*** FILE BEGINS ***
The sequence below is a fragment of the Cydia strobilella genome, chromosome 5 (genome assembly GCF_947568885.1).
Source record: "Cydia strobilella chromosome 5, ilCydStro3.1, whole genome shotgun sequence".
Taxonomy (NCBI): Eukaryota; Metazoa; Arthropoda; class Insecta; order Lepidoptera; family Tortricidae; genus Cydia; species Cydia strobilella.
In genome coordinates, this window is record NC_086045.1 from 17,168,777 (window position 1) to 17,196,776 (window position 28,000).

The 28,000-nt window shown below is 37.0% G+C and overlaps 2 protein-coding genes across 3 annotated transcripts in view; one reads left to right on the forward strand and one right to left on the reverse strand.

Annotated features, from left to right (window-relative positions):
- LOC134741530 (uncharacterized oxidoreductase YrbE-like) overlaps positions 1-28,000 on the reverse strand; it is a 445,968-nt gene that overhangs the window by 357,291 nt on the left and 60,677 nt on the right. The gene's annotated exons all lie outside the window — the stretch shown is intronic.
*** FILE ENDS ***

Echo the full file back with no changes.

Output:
The sequence below is a fragment of the Cydia strobilella genome, chromosome 5 (genome assembly GCF_947568885.1).
Source record: "Cydia strobilella chromosome 5, ilCydStro3.1, whole genome shotgun sequence".
Taxonomy (NCBI): Eukaryota; Metazoa; Arthropoda; class Insecta; order Lepidoptera; family Tortricidae; genus Cydia; species Cydia strobilella.
In genome coordinates, this window is record NC_086045.1 from 17,168,777 (window position 1) to 17,196,776 (window position 28,000).

The 28,000-nt window shown below is 37.0% G+C and overlaps 2 protein-coding genes across 3 annotated transcripts in view; one reads left to right on the forward strand and one right to left on the reverse strand.

Annotated features, from left to right (window-relative positions):
- LOC134741530 (uncharacterized oxidoreductase YrbE-like) overlaps positions 1-28,000 on the reverse strand; it is a 445,968-nt gene that overhangs the window by 357,291 nt on the left and 60,677 nt on the right. The gene's annotated exons all lie outside the window — the stretch shown is intronic.